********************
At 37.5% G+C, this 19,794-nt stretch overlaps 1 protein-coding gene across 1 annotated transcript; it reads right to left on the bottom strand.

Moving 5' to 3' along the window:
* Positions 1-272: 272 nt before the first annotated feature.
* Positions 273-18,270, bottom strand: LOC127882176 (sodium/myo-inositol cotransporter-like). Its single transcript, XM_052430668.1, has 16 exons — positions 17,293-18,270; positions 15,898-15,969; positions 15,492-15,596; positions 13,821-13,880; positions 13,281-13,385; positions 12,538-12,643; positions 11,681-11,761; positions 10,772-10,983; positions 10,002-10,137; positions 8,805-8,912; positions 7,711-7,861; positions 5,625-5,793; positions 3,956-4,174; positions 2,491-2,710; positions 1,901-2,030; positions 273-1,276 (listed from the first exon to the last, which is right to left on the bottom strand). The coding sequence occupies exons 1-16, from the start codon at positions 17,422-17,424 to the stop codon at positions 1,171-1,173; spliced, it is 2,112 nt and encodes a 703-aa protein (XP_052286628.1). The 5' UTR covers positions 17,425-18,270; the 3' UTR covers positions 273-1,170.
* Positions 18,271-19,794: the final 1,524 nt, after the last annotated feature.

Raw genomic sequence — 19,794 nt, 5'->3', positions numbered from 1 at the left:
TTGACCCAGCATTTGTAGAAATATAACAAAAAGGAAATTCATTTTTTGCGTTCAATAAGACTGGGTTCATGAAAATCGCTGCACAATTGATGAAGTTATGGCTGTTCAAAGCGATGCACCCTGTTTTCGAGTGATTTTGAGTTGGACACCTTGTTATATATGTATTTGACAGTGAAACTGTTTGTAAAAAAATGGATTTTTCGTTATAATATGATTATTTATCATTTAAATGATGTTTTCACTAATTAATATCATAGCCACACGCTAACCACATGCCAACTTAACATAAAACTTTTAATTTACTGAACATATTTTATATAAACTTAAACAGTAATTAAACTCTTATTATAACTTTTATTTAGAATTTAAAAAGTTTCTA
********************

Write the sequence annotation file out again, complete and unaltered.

At 37.5% G+C, this 19,794-nt stretch overlaps 1 protein-coding gene across 1 annotated transcript; it reads right to left on the bottom strand.

Moving 5' to 3' along the window:
* Positions 1-272: 272 nt before the first annotated feature.
* Positions 273-18,270, bottom strand: LOC127882176 (sodium/myo-inositol cotransporter-like). Its single transcript, XM_052430668.1, has 16 exons — positions 17,293-18,270; positions 15,898-15,969; positions 15,492-15,596; positions 13,821-13,880; positions 13,281-13,385; positions 12,538-12,643; positions 11,681-11,761; positions 10,772-10,983; positions 10,002-10,137; positions 8,805-8,912; positions 7,711-7,861; positions 5,625-5,793; positions 3,956-4,174; positions 2,491-2,710; positions 1,901-2,030; positions 273-1,276 (listed from the first exon to the last, which is right to left on the bottom strand). The coding sequence occupies exons 1-16, from the start codon at positions 17,422-17,424 to the stop codon at positions 1,171-1,173; spliced, it is 2,112 nt and encodes a 703-aa protein (XP_052286628.1). The 5' UTR covers positions 17,425-18,270; the 3' UTR covers positions 273-1,170.
* Positions 18,271-19,794: the final 1,524 nt, after the last annotated feature.

Raw genomic sequence — 19,794 nt, 5'->3', positions numbered from 1 at the left:
TTGACCCAGCATTTGTAGAAATATAACAAAAAGGAAATTCATTTTTTGCGTTCAATAAGACTGGGTTCATGAAAATCGCTGCACAATTGATGAAGTTATGGCTGTTCAAAGCGATGCACCCTGTTTTCGAGTGATTTTGAGTTGGACACCTTGTTATATATGTATTTGACAGTGAAACTGTTTGTAAAAAAATGGATTTTTCGTTATAATATGATTATTTATCATTTAAATGATGTTTTCACTAATTAATATCATAGCCACACGCTAACCACATGCCAACTTAACATAAAACTTTTAATTTACTGAACATATTTTATATAAACTTAAACAGTAATTAAACTCTTATTATAACTTTTATTTAGAATTTAAAAAGTTTCTA